What Do You Think of The Da Vinci Code?
The Da Vinci Code is well-written, interesting... and full of lies that are passed off as if historically researched and true. It is a masterpiece of deceit, far more effective as heresy than if it had been poorly written.
I agree with Chuck Colson’s commentary below:
The Da Vinci Conspiracy Distinguishing Fact from Fiction
Several months ago, a friend came to me outraged over Dan Brown’s thriller, The Da Vinci Code. He read the book, and while he found the story fascinating, it was filled, he said, with historical distortions and was nothing but an anti-Christian—specifically anti-Catholic—screed. Don’t worry, I told him, it will blow over like all fads. Besides, no thinking person will take it seriously.
Well, I was wrong. Since then I’ve talked to a lot of people who have read the book. And for non-believers, it confirms their unbelief. It turns off honest seekers, and it has confused and disillusioned even many Christians.
That’s because while Brown has a knack for creating suspense, breakneck pacing, and surprising twists, he also has a knack for playing fast and loose with the truth.
The Da Vinci Code begins with the murder of a museum curator. A Harvard professor and a French code breaker are called in to decipher a cryptic message that he wrote just before he died. They discover that he was protecting a powerful and dangerous secret.
So far, just your average thriller, right? We soon find out that the curator had evidence that could disprove the deity of Christ. Although the Church had tried for centuries to suppress the evidence, great thinkers and artists have planted clues everywhere: in paintings by Da Vinci, the architecture of cathedrals—even Disney cartoons.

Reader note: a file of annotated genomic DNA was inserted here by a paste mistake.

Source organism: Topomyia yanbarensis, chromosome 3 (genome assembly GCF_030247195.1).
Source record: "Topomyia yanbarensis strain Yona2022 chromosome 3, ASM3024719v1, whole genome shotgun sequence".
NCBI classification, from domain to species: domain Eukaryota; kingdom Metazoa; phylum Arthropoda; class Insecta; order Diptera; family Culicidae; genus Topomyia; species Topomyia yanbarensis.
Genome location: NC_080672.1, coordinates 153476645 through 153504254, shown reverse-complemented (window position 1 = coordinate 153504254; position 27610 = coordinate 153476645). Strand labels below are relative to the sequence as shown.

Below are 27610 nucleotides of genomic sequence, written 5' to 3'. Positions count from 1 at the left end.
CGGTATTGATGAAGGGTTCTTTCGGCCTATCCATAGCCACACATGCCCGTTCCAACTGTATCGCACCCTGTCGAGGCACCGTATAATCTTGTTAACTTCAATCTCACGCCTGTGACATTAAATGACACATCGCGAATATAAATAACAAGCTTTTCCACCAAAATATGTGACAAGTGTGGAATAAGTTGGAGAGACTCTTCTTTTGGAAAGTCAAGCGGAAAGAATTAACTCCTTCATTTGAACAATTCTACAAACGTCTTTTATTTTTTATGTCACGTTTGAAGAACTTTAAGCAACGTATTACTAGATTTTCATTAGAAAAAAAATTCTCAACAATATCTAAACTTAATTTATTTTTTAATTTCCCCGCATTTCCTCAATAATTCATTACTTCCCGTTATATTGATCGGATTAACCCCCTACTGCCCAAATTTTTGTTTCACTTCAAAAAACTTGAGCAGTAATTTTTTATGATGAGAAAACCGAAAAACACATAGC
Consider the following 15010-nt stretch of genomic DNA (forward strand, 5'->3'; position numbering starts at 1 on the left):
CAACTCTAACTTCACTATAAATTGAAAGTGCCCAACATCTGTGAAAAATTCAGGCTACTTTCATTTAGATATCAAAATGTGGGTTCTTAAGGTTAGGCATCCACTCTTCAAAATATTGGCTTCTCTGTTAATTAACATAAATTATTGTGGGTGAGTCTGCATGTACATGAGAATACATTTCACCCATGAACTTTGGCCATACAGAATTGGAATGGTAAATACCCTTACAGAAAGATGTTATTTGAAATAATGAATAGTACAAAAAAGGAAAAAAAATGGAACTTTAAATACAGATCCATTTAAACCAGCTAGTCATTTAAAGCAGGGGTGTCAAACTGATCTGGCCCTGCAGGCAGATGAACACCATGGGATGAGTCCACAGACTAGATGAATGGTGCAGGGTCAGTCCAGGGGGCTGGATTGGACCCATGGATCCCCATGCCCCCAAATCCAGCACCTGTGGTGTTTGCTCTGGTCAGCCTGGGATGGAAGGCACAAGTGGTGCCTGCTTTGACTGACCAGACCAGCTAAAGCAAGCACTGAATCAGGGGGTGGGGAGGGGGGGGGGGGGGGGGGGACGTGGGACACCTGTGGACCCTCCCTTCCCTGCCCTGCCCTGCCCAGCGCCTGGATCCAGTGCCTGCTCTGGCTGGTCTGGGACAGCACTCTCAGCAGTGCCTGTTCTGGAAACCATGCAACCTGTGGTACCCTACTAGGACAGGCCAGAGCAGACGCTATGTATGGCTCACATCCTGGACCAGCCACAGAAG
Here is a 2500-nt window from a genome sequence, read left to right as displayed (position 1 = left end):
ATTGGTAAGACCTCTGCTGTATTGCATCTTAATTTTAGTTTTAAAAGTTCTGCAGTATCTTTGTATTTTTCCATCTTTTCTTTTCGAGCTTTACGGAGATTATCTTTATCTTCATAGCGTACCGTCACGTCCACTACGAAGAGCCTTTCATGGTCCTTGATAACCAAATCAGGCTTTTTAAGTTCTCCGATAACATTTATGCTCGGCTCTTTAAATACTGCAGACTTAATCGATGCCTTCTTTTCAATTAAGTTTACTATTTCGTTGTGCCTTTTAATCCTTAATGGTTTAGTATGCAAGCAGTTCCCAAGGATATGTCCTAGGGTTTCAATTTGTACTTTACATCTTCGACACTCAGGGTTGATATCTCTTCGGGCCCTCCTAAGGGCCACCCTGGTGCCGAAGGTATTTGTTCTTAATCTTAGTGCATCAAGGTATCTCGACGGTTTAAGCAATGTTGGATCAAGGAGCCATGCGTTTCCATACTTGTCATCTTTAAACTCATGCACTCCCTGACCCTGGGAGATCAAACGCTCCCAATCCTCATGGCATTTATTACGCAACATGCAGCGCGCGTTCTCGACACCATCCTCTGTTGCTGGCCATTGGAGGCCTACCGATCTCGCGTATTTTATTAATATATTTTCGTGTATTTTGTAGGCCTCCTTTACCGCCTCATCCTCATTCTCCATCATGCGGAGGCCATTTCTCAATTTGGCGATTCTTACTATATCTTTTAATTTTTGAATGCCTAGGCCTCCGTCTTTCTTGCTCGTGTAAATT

That sounds like a loony conspiracy theory, except that Brown props up his flimsy edifice with impressive-sounding, supposedly historical “facts.” One of his characters even states, “The historical evidence supporting this [story] is substantial.”
But it’s not. Brown uses a combination of lies and half-truths, founded on a skewed perspective of Church history. In Brown’s view, the heretics in the early Church were the real truth-tellers, and the Church banned their doctrines because they threatened the Church’s power base.
Just in case readers go back to their Bibles to check facts, Brown has his characters claim that the Gospels aren’t historically accurate. Instead, it’s the Gnostic gospels—books discarded by the early Church as unreliable—that tell the truth about Jesus.
As Dan Brown knows, an adventure story like The Da Vinci Code is an ideal way to get past people’s guard. Between trying to guess who the real villains are and trying to decode the various clues scattered throughout the book, who’s going to notice that Brown’s religious theories are as phony as a three-dollar bill?
Christians need to notice, that’s who. And we need to do our research so that we can respond to the fabrications in The Da Vinci Code.
Even though Dan Brown knows the techniques of writing a best-selling thriller, he uses them to reach the most banal conclusions. He apparently thinks it’s exciting to show Jesus as an ordinary human being with strong leanings toward goddess worship. But the biblical story of Jesus—God the Son coming to earth as a man to die and rise again for our salvation—is infinitely more exciting. If you know Christians who are reading the book, tell them, “Throw it away.” And if you have non-Christian friends who have read it, debunk The Da Vinci Code. Then tell them a much better story: one that has the added advantage of being true.
BreakPoint Commentary 01/20/2004